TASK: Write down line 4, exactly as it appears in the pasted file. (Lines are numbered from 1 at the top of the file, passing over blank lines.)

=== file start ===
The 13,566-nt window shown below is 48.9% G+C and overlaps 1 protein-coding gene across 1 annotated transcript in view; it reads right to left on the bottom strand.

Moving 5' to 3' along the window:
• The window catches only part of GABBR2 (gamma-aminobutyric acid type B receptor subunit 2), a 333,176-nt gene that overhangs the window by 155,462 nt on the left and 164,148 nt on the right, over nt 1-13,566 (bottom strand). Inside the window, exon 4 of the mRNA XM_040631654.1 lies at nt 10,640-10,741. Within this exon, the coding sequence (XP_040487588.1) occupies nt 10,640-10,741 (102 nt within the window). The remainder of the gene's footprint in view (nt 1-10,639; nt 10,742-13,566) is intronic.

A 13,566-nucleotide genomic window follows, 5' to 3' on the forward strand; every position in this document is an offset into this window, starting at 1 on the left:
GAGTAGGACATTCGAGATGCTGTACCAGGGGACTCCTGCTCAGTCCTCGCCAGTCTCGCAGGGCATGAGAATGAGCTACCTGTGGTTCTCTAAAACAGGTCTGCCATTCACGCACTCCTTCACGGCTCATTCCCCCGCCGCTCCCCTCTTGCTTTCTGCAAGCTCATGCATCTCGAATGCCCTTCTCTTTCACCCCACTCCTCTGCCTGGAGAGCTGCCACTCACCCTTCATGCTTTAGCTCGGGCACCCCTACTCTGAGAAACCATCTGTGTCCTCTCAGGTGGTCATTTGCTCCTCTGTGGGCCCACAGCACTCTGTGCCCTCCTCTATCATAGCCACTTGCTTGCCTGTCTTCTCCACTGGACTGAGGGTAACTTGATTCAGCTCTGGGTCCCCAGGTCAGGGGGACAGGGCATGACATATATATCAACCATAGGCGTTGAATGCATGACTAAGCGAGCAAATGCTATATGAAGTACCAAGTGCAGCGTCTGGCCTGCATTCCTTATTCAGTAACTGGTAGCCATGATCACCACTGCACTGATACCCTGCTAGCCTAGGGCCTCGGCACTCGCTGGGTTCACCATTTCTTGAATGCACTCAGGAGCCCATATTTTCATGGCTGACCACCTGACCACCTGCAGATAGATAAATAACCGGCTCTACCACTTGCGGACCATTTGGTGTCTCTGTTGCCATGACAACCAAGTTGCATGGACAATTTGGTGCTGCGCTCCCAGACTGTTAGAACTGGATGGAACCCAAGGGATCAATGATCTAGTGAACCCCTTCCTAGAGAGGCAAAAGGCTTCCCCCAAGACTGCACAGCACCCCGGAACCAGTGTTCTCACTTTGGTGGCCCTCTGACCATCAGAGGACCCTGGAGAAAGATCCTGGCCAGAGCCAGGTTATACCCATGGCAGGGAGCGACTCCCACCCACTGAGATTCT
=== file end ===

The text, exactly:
A 13,566-nucleotide genomic window follows, 5' to 3' on the forward strand; every position in this document is an offset into this window, starting at 1 on the left: